"It is, therefore, submitted that the accused is guilty of parricide with the mitigating circumstance of incomplete self-defense." And in conclusion recommends that, under articles 86 and 95 of the Penal Code, the penalty of cadena perpetua should be modified by applying the penalty two degrees lower, which is prision mayor, and that the latter penalty be imposed in its minimum degree, which is from six years and one day to eight years.

In a vigorous brief, the attorney de oficio strongly urges an acquittal.

It appears from the prison record that the appellant is 28 years old; that her weight is 37 kilos; and that her height is 4 feet and 6 inches.

The alleged crime was committed in the home of the deceased and the appellant some time during the night in question, and when there was no light in the dwelling, and at a time when they were alone.

As the Attorney-General points out, about 3 p. m. on the next day, and in a very weakened condition, the husband made a statement in his native language, which was reduced to writing by the justice of the peace of the municipality of La Libertad, and later translated into Spanish. In this statement, the deceased

"Upon arriving at my house I took a rest near the door of the street afterwards went into the house to sleep; but as I was moving around my wife got up saying why do you undress on the bed? She hit me and struck me, and on account of the darkness, I thought that she had only struck me with the fist until I felt the blood flowing from the wound in the abdomen, whereupon I realized that she had used a cutting instrument."cralaw virtua1aw library

In his statement to the chief of police, the deceased is refuted to have

"In going up the house of Teofilo, I found the deceased, and the municipal president asked him what happened to you? The wounded man answered that about 2 o’clock in the morning his wife wounded him with a knife while he was lying on a bench, that his wife went to him."cralaw virtua1aw library

There is a direct conflict in the two statements. In the one, the deceased claims that he was stabbed while in bed, and in the other while he was lying on a bench.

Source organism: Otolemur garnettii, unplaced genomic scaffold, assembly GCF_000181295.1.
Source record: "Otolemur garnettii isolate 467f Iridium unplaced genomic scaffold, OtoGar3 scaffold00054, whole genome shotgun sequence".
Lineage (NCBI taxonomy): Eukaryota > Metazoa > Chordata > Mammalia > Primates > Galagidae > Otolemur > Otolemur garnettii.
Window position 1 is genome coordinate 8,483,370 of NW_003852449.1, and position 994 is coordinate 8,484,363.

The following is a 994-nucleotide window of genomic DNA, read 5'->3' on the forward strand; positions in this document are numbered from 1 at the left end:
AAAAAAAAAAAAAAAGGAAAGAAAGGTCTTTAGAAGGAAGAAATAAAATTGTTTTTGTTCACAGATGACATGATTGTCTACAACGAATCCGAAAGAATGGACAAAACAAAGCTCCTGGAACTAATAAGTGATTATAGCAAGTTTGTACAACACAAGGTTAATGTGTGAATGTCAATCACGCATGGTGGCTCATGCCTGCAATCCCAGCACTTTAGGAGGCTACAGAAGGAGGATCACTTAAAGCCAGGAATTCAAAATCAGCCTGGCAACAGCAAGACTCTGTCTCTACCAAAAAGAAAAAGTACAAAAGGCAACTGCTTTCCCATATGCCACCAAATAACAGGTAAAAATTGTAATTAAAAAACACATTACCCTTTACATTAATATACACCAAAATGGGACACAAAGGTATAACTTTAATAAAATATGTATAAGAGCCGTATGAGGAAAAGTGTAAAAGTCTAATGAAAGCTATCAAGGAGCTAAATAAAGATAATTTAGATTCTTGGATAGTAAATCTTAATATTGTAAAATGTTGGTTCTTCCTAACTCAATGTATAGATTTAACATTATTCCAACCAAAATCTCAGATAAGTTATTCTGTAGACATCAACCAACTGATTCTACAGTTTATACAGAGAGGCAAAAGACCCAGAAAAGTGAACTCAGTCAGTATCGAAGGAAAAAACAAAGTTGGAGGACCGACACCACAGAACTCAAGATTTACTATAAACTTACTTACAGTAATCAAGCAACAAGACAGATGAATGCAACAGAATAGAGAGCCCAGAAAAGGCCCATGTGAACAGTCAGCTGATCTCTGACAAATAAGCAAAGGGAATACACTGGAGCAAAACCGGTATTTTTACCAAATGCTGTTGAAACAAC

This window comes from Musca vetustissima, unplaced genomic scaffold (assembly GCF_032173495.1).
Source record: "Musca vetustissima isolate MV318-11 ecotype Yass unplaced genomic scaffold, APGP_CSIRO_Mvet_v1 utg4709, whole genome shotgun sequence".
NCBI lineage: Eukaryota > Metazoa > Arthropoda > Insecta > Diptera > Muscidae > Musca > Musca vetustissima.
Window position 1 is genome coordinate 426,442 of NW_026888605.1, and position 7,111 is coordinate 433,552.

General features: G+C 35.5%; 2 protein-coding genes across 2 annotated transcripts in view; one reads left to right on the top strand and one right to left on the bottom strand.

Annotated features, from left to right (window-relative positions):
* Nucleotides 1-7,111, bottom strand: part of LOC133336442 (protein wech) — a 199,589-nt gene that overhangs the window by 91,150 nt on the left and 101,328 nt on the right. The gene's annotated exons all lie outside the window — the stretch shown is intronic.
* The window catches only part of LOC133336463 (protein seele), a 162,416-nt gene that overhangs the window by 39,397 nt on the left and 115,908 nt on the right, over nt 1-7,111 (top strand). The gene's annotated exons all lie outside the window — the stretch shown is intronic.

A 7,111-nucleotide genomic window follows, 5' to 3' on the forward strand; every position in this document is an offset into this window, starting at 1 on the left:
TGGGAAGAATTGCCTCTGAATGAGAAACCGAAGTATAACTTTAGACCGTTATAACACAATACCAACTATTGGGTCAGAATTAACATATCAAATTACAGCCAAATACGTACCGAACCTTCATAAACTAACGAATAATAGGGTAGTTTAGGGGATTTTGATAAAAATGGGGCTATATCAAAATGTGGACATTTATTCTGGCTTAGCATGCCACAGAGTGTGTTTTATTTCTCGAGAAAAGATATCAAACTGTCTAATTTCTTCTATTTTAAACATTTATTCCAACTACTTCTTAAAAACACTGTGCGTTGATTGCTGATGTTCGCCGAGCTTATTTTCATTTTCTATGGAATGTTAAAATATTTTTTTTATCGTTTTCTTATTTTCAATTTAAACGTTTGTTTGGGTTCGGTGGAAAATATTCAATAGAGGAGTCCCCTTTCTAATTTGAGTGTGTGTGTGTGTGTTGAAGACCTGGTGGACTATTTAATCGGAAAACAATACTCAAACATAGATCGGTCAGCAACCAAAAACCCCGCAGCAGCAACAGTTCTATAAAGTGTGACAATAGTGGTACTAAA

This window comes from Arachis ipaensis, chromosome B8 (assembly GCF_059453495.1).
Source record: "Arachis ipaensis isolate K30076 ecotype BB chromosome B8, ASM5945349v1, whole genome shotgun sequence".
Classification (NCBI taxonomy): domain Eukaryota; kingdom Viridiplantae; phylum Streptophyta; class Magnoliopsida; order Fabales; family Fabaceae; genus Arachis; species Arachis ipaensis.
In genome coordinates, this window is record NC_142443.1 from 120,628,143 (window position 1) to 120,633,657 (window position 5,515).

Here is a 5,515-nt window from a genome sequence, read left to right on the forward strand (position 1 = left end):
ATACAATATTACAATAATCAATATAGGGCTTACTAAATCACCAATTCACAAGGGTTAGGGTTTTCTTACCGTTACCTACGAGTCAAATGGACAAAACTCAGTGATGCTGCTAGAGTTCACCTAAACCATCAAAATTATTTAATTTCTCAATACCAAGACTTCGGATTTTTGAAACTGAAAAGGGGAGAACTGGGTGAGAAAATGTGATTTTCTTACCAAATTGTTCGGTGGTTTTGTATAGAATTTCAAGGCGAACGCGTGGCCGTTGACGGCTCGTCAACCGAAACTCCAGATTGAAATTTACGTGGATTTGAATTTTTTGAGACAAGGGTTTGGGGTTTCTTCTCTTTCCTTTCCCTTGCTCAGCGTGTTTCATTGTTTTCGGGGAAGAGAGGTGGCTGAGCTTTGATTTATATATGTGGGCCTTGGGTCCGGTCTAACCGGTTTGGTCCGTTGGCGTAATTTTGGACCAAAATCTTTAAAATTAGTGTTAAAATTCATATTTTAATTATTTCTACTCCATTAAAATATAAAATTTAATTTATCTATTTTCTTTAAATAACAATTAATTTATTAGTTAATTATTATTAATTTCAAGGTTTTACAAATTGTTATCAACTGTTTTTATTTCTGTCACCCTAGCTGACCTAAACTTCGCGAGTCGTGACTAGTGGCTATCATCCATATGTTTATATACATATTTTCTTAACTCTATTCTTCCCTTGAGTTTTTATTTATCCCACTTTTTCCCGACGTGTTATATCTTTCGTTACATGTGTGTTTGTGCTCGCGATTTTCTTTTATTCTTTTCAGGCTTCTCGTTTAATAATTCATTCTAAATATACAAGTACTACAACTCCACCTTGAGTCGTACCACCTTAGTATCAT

As the Attorney-General points out, all of the six wounds were inflicted on the left side of the deceased, three of which were on the left side of his abdomen, one on his front left lower shoulder, one on his left arm, and one on the left joint between the forearm and the arm, and the maximum depth of the wounds was 12 inches, and their length 1 1/3 to 2 inches. This would clearly indicate that there was a struggle, and that the deceased was not stabbed while he was lying down on either the bed or the bench, as he claimed. If he was stabbed, as he claimed, the wounds would not have been inflicted at the different places shown on his body, and they would have been much deeper.

The two statements of the deceased are in direct conflict with the actual physical facts. It is very apparent, as the Attorney-General says, that the wounds were inflicted by the defendant during a struggle between her and her husband. It will be noted that the weight of the defendant is 37 kilos, and her height is 4 feet and 6 inches. The defendant claims that she inflicted the wounds at a time when her husband had her by the throat and was choking and kicking her, and when she thought that her life was in danger. She also testified that the knife which she used was first in the possession of the deceased, and that she hit his wrist with a piece of bamboo which made him drop it on the floor, and that she then, and for the first time, obtained possession of the knife.

It should be remembered that this is a criminal case, and the defendant is entitled to the benefit of a reasonable doubt. Considering her weight and height, and giving her the benefit of this doubt, the evidence is not sufficient to sustain a conviction. If the parties were of the same size, height, and weight, it might be a case of an incomplete self-defense, but the height and size of the defendant made it an unequal contest. The fact that it was dark, and the place of the struggle, the actions, manner and conduct of the deceased, would give the defendant reasonable grounds for believing that her life was in danger.

The defendant is entitled to a reasonable doubt, and as we analyze the evidence, she had reasonable grounds to believe that her life was in danger, and for such reasons her plea of self-defense must be sustained.

The judgment of the lower court is reversed, and the defendant is acquitted, with costs de oficio. So ordered.

Avanceña, C.J., Malcolm, Villamor, Ostrand, Romualdez and Villa-Real, JJ., concur.